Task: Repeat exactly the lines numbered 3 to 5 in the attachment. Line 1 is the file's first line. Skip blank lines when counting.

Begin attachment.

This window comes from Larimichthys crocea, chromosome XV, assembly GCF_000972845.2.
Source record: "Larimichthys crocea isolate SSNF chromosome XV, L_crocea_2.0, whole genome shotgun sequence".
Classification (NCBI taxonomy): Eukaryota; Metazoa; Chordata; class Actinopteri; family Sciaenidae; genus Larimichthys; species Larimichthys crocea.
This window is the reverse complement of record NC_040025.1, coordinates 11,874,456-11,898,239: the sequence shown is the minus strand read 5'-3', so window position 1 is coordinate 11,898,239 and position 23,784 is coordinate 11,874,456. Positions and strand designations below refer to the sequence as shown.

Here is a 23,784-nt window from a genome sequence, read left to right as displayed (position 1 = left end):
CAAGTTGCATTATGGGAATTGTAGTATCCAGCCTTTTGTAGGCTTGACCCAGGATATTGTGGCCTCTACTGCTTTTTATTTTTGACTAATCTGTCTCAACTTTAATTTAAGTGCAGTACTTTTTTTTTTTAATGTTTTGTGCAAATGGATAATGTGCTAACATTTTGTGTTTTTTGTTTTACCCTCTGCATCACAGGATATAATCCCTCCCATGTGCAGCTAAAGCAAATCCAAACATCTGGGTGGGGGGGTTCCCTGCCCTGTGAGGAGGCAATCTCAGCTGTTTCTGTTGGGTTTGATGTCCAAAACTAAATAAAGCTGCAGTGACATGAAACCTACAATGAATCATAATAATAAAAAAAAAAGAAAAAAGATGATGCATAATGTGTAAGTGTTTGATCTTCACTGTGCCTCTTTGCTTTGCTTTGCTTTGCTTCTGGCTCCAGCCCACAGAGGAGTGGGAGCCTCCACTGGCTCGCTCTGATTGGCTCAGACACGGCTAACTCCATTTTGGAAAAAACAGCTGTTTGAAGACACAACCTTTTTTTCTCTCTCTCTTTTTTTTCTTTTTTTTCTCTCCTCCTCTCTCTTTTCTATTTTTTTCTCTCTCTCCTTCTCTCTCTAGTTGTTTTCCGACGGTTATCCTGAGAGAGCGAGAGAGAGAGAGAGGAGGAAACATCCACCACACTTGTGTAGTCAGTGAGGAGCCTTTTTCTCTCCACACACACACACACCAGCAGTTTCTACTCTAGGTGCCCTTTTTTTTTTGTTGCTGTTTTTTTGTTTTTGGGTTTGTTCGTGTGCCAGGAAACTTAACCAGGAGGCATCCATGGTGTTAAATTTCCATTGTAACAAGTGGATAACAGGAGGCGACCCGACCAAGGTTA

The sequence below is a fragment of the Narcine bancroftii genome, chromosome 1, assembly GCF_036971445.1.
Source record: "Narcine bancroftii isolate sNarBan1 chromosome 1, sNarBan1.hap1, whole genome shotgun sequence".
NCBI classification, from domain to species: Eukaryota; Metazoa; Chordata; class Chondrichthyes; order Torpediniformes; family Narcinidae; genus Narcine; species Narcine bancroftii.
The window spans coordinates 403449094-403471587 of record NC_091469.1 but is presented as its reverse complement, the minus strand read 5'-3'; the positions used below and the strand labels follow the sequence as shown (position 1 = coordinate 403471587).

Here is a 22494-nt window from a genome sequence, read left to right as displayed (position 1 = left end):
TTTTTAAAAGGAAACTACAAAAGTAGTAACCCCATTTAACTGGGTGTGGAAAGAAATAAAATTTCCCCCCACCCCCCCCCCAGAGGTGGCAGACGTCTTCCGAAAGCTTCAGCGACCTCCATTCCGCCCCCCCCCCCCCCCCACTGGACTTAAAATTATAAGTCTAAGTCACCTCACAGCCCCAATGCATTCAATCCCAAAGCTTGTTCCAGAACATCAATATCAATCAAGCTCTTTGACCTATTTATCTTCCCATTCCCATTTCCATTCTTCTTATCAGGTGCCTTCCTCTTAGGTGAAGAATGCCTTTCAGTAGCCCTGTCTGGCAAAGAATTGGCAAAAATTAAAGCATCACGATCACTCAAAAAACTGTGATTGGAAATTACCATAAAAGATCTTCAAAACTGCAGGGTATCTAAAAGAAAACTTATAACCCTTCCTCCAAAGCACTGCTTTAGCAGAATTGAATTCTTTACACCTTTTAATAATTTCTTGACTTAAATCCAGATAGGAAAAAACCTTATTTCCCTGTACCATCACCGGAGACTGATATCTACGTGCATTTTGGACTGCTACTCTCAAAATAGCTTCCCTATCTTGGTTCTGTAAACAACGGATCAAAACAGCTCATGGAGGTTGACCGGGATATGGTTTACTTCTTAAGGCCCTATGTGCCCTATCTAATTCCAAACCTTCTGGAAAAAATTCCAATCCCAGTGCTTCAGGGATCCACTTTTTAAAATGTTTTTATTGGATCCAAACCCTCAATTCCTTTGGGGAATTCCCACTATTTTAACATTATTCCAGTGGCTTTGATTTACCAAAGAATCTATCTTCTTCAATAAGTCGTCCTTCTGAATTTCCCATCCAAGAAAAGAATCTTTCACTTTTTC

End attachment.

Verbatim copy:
Classification (NCBI taxonomy): Eukaryota; Metazoa; Chordata; class Actinopteri; family Sciaenidae; genus Larimichthys; species Larimichthys crocea.
This window is the reverse complement of record NC_040025.1, coordinates 11,874,456-11,898,239: the sequence shown is the minus strand read 5'-3', so window position 1 is coordinate 11,898,239 and position 23,784 is coordinate 11,874,456. Positions and strand designations below refer to the sequence as shown.

Here is a 23,784-nt window from a genome sequence, read left to right as displayed (position 1 = left end):